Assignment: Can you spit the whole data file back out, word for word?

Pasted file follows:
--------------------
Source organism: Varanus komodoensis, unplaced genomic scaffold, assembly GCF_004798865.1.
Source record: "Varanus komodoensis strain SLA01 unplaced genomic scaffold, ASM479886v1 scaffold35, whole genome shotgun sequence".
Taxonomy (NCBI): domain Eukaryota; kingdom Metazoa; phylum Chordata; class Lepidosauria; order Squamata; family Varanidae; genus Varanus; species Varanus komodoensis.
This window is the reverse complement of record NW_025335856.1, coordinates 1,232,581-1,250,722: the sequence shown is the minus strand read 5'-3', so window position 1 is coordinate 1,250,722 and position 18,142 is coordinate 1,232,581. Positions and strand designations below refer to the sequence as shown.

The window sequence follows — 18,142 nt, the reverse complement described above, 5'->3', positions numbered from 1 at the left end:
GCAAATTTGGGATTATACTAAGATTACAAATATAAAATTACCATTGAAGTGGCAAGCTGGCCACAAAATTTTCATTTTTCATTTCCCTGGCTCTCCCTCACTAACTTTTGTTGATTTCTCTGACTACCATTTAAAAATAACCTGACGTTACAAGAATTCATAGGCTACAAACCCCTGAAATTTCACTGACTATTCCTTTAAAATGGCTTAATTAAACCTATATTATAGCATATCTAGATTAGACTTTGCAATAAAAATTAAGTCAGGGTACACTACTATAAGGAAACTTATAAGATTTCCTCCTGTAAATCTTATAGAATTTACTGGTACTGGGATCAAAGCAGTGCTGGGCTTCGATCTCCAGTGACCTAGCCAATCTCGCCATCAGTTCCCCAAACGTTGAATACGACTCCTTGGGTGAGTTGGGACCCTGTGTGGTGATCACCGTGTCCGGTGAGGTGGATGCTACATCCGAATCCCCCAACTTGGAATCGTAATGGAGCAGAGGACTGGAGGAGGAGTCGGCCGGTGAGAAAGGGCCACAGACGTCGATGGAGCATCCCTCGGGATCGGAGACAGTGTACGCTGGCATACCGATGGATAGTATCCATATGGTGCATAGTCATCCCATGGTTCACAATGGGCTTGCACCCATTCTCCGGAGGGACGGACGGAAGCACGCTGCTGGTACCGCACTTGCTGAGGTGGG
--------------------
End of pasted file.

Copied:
Source organism: Varanus komodoensis, unplaced genomic scaffold, assembly GCF_004798865.1.
Source record: "Varanus komodoensis strain SLA01 unplaced genomic scaffold, ASM479886v1 scaffold35, whole genome shotgun sequence".
Taxonomy (NCBI): domain Eukaryota; kingdom Metazoa; phylum Chordata; class Lepidosauria; order Squamata; family Varanidae; genus Varanus; species Varanus komodoensis.
This window is the reverse complement of record NW_025335856.1, coordinates 1,232,581-1,250,722: the sequence shown is the minus strand read 5'-3', so window position 1 is coordinate 1,250,722 and position 18,142 is coordinate 1,232,581. Positions and strand designations below refer to the sequence as shown.

The window sequence follows — 18,142 nt, the reverse complement described above, 5'->3', positions numbered from 1 at the left end:
GCAAATTTGGGATTATACTAAGATTACAAATATAAAATTACCATTGAAGTGGCAAGCTGGCCACAAAATTTTCATTTTTCATTTCCCTGGCTCTCCCTCACTAACTTTTGTTGATTTCTCTGACTACCATTTAAAAATAACCTGACGTTACAAGAATTCATAGGCTACAAACCCCTGAAATTTCACTGACTATTCCTTTAAAATGGCTTAATTAAACCTATATTATAGCATATCTAGATTAGACTTTGCAATAAAAATTAAGTCAGGGTACACTACTATAAGGAAACTTATAAGATTTCCTCCTGTAAATCTTATAGAATTTACTGGTACTGGGATCAAAGCAGTGCTGGGCTTCGATCTCCAGTGACCTAGCCAATCTCGCCATCAGTTCCCCAAACGTTGAATACGACTCCTTGGGTGAGTTGGGACCCTGTGTGGTGATCACCGTGTCCGGTGAGGTGGATGCTACATCCGAATCCCCCAACTTGGAATCGTAATGGAGCAGAGGACTGGAGGAGGAGTCGGCCGGTGAGAAAGGGCCACAGACGTCGATGGAGCATCCCTCGGGATCGGAGACAGTGTACGCTGGCATACCGATGGATAGTATCCATATGGTGCATAGTCATCCCATGGTTCACAATGGGCTTGCACCCATTCTCCGGAGGGACGGACGGAAGCACGCTGCTGGTACCGCACTTGCTGAGGTGGG